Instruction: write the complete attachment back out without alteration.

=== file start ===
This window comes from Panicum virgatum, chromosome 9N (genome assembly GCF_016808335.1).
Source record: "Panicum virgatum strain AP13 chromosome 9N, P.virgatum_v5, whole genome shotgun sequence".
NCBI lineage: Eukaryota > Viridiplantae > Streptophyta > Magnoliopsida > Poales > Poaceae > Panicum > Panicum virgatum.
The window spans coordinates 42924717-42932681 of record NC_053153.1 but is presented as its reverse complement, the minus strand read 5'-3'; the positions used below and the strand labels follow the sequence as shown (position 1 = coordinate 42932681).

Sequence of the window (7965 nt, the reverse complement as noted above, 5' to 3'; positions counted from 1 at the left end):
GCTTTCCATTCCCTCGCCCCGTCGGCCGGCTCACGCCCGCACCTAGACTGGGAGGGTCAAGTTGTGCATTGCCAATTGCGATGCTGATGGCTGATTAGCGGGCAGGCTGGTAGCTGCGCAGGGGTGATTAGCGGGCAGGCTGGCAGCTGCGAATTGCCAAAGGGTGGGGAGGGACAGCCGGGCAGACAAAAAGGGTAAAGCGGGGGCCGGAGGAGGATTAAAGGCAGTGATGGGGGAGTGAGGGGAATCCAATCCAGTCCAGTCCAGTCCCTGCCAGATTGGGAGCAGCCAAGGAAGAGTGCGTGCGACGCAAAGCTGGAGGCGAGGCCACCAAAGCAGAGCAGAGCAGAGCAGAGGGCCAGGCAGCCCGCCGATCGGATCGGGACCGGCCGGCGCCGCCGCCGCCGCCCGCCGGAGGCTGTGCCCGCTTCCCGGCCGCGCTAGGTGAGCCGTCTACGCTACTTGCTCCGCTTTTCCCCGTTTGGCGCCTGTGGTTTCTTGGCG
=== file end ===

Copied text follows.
This window comes from Panicum virgatum, chromosome 9N (genome assembly GCF_016808335.1).
Source record: "Panicum virgatum strain AP13 chromosome 9N, P.virgatum_v5, whole genome shotgun sequence".
NCBI lineage: Eukaryota > Viridiplantae > Streptophyta > Magnoliopsida > Poales > Poaceae > Panicum > Panicum virgatum.
The window spans coordinates 42924717-42932681 of record NC_053153.1 but is presented as its reverse complement, the minus strand read 5'-3'; the positions used below and the strand labels follow the sequence as shown (position 1 = coordinate 42932681).

Sequence of the window (7965 nt, the reverse complement as noted above, 5' to 3'; positions counted from 1 at the left end):
GCTTTCCATTCCCTCGCCCCGTCGGCCGGCTCACGCCCGCACCTAGACTGGGAGGGTCAAGTTGTGCATTGCCAATTGCGATGCTGATGGCTGATTAGCGGGCAGGCTGGTAGCTGCGCAGGGGTGATTAGCGGGCAGGCTGGCAGCTGCGAATTGCCAAAGGGTGGGGAGGGACAGCCGGGCAGACAAAAAGGGTAAAGCGGGGGCCGGAGGAGGATTAAAGGCAGTGATGGGGGAGTGAGGGGAATCCAATCCAGTCCAGTCCAGTCCCTGCCAGATTGGGAGCAGCCAAGGAAGAGTGCGTGCGACGCAAAGCTGGAGGCGAGGCCACCAAAGCAGAGCAGAGCAGAGCAGAGGGCCAGGCAGCCCGCCGATCGGATCGGGACCGGCCGGCGCCGCCGCCGCCGCCCGCCGGAGGCTGTGCCCGCTTCCCGGCCGCGCTAGGTGAGCCGTCTACGCTACTTGCTCCGCTTTTCCCCGTTTGGCGCCTGTGGTTTCTTGGCG